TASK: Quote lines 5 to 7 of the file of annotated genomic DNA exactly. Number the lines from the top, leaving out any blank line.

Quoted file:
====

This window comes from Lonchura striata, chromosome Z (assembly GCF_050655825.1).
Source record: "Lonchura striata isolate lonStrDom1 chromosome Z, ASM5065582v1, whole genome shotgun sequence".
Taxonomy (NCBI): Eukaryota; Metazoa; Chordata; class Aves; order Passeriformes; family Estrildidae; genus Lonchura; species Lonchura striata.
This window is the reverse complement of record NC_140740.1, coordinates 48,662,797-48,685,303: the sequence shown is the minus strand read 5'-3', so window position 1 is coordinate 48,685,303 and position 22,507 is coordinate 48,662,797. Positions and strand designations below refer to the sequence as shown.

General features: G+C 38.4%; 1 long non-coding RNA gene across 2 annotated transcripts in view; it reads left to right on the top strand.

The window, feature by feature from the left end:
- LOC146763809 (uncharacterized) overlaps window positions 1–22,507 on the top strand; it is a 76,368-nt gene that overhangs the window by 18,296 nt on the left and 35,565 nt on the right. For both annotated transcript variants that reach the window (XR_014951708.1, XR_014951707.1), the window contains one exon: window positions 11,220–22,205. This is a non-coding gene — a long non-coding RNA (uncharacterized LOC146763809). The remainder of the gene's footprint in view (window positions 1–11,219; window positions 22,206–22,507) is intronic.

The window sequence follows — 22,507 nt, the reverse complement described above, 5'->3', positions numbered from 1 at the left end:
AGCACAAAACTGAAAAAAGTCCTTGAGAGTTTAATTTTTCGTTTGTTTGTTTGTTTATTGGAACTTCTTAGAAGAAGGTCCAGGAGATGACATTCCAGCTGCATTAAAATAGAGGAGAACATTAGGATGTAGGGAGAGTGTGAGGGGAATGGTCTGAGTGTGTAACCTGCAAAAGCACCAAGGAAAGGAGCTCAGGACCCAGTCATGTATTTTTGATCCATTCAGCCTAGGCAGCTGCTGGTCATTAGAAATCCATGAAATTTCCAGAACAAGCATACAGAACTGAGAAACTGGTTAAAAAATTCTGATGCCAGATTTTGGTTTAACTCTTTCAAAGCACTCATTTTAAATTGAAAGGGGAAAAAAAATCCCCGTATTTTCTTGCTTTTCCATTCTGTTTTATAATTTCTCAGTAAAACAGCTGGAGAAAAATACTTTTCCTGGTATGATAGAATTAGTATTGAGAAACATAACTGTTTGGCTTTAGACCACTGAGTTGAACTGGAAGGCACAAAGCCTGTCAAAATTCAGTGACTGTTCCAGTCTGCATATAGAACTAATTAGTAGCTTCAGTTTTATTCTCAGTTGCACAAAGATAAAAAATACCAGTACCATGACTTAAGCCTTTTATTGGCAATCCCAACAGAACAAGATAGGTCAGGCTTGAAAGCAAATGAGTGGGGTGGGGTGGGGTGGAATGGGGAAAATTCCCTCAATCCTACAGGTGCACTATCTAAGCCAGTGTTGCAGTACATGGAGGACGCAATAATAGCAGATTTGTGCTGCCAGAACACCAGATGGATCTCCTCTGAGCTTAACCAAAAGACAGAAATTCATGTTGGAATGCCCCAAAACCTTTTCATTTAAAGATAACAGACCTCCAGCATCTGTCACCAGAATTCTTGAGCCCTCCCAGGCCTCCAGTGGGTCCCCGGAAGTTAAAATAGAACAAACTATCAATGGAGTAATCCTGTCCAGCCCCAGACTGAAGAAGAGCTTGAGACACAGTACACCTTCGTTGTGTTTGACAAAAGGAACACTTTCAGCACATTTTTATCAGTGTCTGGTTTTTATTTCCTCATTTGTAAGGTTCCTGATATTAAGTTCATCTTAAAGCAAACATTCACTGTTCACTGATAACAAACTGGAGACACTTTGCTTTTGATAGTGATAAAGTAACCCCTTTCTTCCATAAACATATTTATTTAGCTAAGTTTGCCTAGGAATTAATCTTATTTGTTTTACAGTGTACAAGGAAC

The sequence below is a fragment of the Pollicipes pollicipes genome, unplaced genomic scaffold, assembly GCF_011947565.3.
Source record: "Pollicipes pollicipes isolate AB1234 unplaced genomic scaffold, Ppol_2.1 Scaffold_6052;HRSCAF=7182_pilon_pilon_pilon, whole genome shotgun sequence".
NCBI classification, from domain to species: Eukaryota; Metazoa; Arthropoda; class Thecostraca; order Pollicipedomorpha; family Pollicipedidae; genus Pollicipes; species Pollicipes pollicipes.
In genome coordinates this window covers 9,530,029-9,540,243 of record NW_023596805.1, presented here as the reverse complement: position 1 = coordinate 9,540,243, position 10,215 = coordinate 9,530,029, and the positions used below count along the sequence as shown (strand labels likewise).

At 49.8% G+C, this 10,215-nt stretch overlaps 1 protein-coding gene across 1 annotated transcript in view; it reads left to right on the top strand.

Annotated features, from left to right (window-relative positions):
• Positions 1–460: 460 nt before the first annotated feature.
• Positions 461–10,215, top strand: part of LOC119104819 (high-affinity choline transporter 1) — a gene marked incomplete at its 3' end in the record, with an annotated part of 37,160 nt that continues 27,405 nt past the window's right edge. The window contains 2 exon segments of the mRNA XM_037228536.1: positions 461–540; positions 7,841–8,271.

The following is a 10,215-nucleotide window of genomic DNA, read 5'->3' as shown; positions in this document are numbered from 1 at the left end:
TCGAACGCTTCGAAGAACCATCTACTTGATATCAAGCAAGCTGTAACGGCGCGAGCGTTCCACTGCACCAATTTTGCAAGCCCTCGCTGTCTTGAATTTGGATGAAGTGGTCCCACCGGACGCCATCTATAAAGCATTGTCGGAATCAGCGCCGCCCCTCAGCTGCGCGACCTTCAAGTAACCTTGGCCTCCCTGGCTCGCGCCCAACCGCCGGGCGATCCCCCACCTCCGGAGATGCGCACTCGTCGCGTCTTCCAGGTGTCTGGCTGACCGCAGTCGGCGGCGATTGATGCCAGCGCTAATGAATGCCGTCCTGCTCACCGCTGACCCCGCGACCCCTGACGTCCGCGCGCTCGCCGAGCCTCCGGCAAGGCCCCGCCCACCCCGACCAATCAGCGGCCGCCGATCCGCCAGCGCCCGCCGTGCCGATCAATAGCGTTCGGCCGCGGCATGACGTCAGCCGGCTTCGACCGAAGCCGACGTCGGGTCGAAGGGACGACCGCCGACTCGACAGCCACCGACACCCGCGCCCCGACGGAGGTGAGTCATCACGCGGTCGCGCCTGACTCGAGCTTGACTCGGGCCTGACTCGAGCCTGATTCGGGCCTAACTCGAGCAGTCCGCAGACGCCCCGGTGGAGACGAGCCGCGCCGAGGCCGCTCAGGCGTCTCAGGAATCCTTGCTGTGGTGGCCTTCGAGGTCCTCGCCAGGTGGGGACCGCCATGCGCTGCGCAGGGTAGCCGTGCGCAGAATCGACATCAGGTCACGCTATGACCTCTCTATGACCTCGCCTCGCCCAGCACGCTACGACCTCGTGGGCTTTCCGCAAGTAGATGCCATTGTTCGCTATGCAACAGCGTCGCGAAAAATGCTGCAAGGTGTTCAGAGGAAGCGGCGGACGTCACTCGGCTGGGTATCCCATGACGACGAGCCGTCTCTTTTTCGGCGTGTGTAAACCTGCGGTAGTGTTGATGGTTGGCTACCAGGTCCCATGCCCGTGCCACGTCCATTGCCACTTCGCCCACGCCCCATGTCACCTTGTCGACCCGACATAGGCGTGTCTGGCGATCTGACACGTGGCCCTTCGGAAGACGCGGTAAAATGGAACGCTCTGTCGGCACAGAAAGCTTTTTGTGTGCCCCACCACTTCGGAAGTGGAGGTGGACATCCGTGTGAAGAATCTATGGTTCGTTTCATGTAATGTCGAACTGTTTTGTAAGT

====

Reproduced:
General features: G+C 38.4%; 1 long non-coding RNA gene across 2 annotated transcripts in view; it reads left to right on the top strand.

The window, feature by feature from the left end:
- LOC146763809 (uncharacterized) overlaps window positions 1–22,507 on the top strand; it is a 76,368-nt gene that overhangs the window by 18,296 nt on the left and 35,565 nt on the right. For both annotated transcript variants that reach the window (XR_014951708.1, XR_014951707.1), the window contains one exon: window positions 11,220–22,205. This is a non-coding gene — a long non-coding RNA (uncharacterized LOC146763809). The remainder of the gene's footprint in view (window positions 1–11,219; window positions 22,206–22,507) is intronic.